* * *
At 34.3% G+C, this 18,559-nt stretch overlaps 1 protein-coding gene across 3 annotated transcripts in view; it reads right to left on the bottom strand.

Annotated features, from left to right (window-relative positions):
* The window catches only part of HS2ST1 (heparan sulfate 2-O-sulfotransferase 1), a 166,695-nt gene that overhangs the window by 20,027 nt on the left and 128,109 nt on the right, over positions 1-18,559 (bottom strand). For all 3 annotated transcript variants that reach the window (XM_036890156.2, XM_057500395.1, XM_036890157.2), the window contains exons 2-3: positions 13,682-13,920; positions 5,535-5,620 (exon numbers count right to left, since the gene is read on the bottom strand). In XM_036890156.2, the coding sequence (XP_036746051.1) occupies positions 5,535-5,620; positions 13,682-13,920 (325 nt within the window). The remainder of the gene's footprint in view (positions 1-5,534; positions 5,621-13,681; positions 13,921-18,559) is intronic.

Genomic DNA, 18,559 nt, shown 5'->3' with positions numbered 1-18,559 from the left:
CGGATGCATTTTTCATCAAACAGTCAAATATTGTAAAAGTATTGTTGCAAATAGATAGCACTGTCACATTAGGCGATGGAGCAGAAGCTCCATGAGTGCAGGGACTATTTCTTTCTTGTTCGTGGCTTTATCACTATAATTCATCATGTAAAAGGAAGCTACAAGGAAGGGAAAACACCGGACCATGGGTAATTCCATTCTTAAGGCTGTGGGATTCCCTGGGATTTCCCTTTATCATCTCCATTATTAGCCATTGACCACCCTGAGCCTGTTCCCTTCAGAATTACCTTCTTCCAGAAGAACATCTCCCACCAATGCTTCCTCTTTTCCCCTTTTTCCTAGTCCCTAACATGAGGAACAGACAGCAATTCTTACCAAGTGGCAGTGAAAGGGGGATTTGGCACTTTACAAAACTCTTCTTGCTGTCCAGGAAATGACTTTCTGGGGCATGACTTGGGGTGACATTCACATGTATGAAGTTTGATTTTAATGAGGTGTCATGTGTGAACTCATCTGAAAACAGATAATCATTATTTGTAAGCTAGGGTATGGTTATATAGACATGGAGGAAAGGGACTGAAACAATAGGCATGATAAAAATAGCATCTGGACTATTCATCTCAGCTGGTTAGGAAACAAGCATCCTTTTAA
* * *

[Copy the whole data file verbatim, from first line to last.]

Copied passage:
At 34.3% G+C, this 18,559-nt stretch overlaps 1 protein-coding gene across 3 annotated transcripts in view; it reads right to left on the bottom strand.

Annotated features, from left to right (window-relative positions):
* The window catches only part of HS2ST1 (heparan sulfate 2-O-sulfotransferase 1), a 166,695-nt gene that overhangs the window by 20,027 nt on the left and 128,109 nt on the right, over positions 1-18,559 (bottom strand). For all 3 annotated transcript variants that reach the window (XM_036890156.2, XM_057500395.1, XM_036890157.2), the window contains exons 2-3: positions 13,682-13,920; positions 5,535-5,620 (exon numbers count right to left, since the gene is read on the bottom strand). In XM_036890156.2, the coding sequence (XP_036746051.1) occupies positions 5,535-5,620; positions 13,682-13,920 (325 nt within the window). The remainder of the gene's footprint in view (positions 1-5,534; positions 5,621-13,681; positions 13,921-18,559) is intronic.

Genomic DNA, 18,559 nt, shown 5'->3' with positions numbered 1-18,559 from the left:
CGGATGCATTTTTCATCAAACAGTCAAATATTGTAAAAGTATTGTTGCAAATAGATAGCACTGTCACATTAGGCGATGGAGCAGAAGCTCCATGAGTGCAGGGACTATTTCTTTCTTGTTCGTGGCTTTATCACTATAATTCATCATGTAAAAGGAAGCTACAAGGAAGGGAAAACACCGGACCATGGGTAATTCCATTCTTAAGGCTGTGGGATTCCCTGGGATTTCCCTTTATCATCTCCATTATTAGCCATTGACCACCCTGAGCCTGTTCCCTTCAGAATTACCTTCTTCCAGAAGAACATCTCCCACCAATGCTTCCTCTTTTCCCCTTTTTCCTAGTCCCTAACATGAGGAACAGACAGCAATTCTTACCAAGTGGCAGTGAAAGGGGGATTTGGCACTTTACAAAACTCTTCTTGCTGTCCAGGAAATGACTTTCTGGGGCATGACTTGGGGTGACATTCACATGTATGAAGTTTGATTTTAATGAGGTGTCATGTGTGAACTCATCTGAAAACAGATAATCATTATTTGTAAGCTAGGGTATGGTTATATAGACATGGAGGAAAGGGACTGAAACAATAGGCATGATAAAAATAGCATCTGGACTATTCATCTCAGCTGGTTAGGAAACAAGCATCCTTTTAA